Legal FAQs for REALTORS® — Landlord-Tenant Issues
Withholding Rental Income of a Foreign Person

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Legal disclaimer

Who does the IRS consider to be a “foreign person”? (Oct. 19, 2012)

A “foreign person” includes nonresident alien individuals and foreign entities. U.S. citizens, persons with green cards, or persons who meet the substantial presence test for the calendar year are not foreign persons. To meet the substantial presence test, a person must be physically present in the United States on at least: (1) 31 days during the calendar year, and … (2) 183 days during the current year and preceding 2 years, counting all the days of physical presence in the current year, but only 1/3 the number of days of presence in the first preceding year, and only 1/6 the number of days in the second preceding year.

Can I serve as a property manager for rental property owned by a non-U.S. citizen? (Oct. 19, 2012)

Yes. A Texas licensee can manage properties in Texas whether the owner is a U.S. citizen or not. Property managers, however, should be aware of IRS requirements concerning the rental income of foreign persons. Unless a foreign person has identified the rental income on IRS Form W-8ECI (which requires a valid U.S. tax identification number for the foreign landlord) and provided a copy of the form to the property manager, the property manager should withhold thirty percent (30%) of collected rental payments. Withholdings, if any, must then be timely remitted to the IRS. A property manager that fails to do this may face personally liability for the tax amounts that should have been paid, plus interest, penalties, and where applicable, criminal sanctions. Property managers also have an obligation each year to report annual rents collected on behalf of foreign persons on IRS Forms 1042 and 1042-S.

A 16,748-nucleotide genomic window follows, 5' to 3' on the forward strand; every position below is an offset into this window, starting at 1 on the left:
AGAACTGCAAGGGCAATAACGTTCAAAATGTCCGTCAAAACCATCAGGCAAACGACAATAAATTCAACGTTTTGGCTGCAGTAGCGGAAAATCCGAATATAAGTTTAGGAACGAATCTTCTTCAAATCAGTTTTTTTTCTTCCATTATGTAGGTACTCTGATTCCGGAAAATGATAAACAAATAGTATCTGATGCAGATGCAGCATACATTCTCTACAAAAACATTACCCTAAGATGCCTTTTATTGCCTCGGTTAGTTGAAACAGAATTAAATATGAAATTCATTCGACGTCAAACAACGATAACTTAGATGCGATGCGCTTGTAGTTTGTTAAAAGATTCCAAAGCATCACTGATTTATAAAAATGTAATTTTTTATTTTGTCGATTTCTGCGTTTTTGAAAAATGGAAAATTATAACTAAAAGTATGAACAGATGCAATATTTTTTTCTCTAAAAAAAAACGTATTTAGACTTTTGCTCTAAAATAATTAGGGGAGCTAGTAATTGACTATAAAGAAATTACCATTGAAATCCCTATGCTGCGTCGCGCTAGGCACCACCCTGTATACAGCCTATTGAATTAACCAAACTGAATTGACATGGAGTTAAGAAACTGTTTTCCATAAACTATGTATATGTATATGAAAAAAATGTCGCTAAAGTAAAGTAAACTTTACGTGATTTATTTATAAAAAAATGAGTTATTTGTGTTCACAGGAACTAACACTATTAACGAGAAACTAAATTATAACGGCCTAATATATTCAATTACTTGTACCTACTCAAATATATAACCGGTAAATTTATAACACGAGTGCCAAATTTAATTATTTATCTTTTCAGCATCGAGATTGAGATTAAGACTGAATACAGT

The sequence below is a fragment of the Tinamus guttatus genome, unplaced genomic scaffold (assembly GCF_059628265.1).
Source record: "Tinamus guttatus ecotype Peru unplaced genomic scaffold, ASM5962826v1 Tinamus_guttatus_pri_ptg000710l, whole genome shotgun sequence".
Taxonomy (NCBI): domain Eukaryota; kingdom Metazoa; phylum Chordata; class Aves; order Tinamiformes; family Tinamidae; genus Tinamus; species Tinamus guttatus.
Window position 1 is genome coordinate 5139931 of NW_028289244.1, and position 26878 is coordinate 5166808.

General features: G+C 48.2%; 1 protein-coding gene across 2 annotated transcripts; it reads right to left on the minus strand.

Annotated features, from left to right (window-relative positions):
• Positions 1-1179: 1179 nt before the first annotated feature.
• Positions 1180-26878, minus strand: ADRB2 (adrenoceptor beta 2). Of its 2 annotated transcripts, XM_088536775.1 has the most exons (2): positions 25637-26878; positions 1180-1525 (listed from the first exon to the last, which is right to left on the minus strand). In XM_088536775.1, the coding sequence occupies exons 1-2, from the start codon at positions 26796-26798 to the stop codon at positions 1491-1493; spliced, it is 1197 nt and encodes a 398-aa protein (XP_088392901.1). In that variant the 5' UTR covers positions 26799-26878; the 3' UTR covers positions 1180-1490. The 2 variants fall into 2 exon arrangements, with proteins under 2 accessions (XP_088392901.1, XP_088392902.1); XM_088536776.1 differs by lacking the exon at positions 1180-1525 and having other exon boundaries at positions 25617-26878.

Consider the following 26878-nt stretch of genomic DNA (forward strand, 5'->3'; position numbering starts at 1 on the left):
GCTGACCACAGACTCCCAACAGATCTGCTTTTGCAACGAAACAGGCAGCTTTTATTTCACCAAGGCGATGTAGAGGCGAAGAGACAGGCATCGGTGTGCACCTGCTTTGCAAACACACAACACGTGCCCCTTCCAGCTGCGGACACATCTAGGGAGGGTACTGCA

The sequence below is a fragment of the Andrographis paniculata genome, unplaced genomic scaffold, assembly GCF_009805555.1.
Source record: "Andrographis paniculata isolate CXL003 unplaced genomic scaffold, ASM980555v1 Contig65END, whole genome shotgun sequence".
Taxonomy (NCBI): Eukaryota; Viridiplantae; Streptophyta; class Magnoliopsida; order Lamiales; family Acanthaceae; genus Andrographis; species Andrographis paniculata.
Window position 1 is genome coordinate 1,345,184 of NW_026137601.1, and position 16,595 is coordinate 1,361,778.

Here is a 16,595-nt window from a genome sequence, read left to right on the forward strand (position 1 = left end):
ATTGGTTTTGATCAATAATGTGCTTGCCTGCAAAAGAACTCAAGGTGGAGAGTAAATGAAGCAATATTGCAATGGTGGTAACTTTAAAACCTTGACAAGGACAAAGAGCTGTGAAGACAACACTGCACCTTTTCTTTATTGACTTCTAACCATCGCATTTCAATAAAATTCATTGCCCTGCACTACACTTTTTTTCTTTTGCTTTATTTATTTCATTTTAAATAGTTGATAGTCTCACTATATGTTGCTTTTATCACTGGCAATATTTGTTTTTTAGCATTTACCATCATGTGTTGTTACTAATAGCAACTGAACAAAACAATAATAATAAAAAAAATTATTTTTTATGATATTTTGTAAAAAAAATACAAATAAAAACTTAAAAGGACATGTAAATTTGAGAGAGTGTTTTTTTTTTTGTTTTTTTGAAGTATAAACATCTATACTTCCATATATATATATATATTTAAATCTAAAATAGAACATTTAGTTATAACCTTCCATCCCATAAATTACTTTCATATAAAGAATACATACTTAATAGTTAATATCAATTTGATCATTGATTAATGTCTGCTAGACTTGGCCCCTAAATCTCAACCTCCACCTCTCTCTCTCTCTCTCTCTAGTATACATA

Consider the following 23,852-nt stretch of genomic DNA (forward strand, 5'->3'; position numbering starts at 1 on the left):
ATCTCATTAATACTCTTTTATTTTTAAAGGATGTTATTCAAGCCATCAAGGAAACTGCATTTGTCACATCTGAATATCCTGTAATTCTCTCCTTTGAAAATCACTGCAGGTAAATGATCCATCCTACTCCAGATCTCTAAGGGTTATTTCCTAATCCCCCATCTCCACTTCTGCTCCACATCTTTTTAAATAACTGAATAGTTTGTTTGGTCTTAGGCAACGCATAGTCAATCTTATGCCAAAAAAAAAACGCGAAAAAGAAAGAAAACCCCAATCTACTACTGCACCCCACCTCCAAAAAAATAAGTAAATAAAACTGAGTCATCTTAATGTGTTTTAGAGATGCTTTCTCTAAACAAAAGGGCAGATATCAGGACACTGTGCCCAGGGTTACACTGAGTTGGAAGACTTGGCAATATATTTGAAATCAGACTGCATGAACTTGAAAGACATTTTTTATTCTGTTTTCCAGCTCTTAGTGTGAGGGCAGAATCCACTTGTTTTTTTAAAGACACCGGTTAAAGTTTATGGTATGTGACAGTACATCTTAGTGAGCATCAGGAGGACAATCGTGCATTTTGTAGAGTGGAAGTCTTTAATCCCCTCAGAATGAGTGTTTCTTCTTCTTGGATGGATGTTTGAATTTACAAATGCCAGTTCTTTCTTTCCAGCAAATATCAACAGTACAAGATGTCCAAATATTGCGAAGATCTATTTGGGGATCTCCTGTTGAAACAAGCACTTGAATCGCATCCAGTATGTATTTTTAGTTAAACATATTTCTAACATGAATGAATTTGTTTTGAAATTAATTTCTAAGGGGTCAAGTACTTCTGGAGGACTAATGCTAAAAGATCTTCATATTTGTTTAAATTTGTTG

Can a non-U.S. citizen own rental property in Texas? (Oct. 19, 2012)

Yes. There is no requirement that a person be a U.S. citizen to own rental property in Texas.

When must withholdings be deposited with the government? (Oct. 19, 2012)

If total withholdings are $2,000 or more on the 7th, 15th, 22nd, or last day of the month, then you must deposit the taxes within 3 business days. If total withholdings are $200 or more, but less than $2,000, at the end of any month, then you must deposit the taxes within 15 days. If total withholdings are less than $200 at the end of a calendar year, then you must either: (1) pay the taxes with your Form 1042, or … (2) deposit the entire amount by March 15 of the following calendar year. Be aware that all withheld taxes must be deposited by electronic funds transfers. Typically, the transfers are made using the Electronic Federal Tax Payment System (EFTPS).

Legal Disclaimer: The material provided here is for informational purposes only and is not intended and should not be considered as legal advice for your particular matter. You should contact your attorney to obtain advice with respect to any particular issue or problem. Applicability of the legal principles discussed in this material may differ substantially in individual situations.

While the Texas Association of REALTORS® has used reasonable efforts in collecting and preparing materials included here, due to the rapidly changing nature of the real estate marketplace and the law, and our reliance on information provided by outside sources, the Texas Association of REALTORS® makes no representation, warranty, or guarantee of the accuracy or reliability of any information provided here or elsewhere on Any legal or other information found here, on, or at other sites to which we link, should be verified before it is relied upon.

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